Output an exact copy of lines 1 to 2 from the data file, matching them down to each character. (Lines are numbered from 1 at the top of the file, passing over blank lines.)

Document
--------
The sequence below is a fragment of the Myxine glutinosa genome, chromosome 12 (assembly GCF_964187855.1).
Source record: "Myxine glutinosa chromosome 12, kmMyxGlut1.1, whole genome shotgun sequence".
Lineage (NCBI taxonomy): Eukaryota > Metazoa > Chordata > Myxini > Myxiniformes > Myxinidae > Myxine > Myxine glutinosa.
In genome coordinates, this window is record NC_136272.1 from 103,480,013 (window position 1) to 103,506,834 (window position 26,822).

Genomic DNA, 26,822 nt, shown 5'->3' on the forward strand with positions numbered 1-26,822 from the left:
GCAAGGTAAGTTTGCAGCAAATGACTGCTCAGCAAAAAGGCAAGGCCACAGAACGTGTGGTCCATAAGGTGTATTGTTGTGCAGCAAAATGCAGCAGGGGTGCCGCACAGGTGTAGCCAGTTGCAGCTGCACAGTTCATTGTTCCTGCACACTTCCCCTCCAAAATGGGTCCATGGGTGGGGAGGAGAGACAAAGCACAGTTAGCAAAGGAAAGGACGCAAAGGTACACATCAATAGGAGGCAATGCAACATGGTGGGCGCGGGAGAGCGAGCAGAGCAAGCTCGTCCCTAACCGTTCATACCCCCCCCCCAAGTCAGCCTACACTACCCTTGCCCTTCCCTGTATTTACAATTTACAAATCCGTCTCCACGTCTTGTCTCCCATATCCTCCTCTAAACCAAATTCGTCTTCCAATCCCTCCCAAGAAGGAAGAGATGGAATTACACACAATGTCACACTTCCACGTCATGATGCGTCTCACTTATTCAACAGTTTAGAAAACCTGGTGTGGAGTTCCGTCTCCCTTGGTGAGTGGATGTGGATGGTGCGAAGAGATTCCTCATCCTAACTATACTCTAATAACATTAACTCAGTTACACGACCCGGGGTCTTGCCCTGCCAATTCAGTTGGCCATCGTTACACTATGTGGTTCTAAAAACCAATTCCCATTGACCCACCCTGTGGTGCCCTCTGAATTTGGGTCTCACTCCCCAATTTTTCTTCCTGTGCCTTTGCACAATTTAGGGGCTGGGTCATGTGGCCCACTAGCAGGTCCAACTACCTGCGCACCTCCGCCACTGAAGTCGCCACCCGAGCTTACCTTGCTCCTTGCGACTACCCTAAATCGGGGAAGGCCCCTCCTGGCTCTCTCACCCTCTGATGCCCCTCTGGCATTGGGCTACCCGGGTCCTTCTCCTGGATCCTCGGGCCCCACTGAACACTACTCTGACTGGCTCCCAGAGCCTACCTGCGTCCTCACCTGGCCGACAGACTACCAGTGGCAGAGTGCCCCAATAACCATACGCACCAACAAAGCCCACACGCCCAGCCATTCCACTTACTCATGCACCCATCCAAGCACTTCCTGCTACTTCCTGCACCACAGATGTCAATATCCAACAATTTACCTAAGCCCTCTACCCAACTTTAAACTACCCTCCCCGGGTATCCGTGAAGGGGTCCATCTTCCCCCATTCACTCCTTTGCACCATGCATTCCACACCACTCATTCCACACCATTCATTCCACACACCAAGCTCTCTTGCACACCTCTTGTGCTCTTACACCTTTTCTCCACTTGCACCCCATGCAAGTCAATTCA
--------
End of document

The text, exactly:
The sequence below is a fragment of the Myxine glutinosa genome, chromosome 12 (assembly GCF_964187855.1).
Source record: "Myxine glutinosa chromosome 12, kmMyxGlut1.1, whole genome shotgun sequence".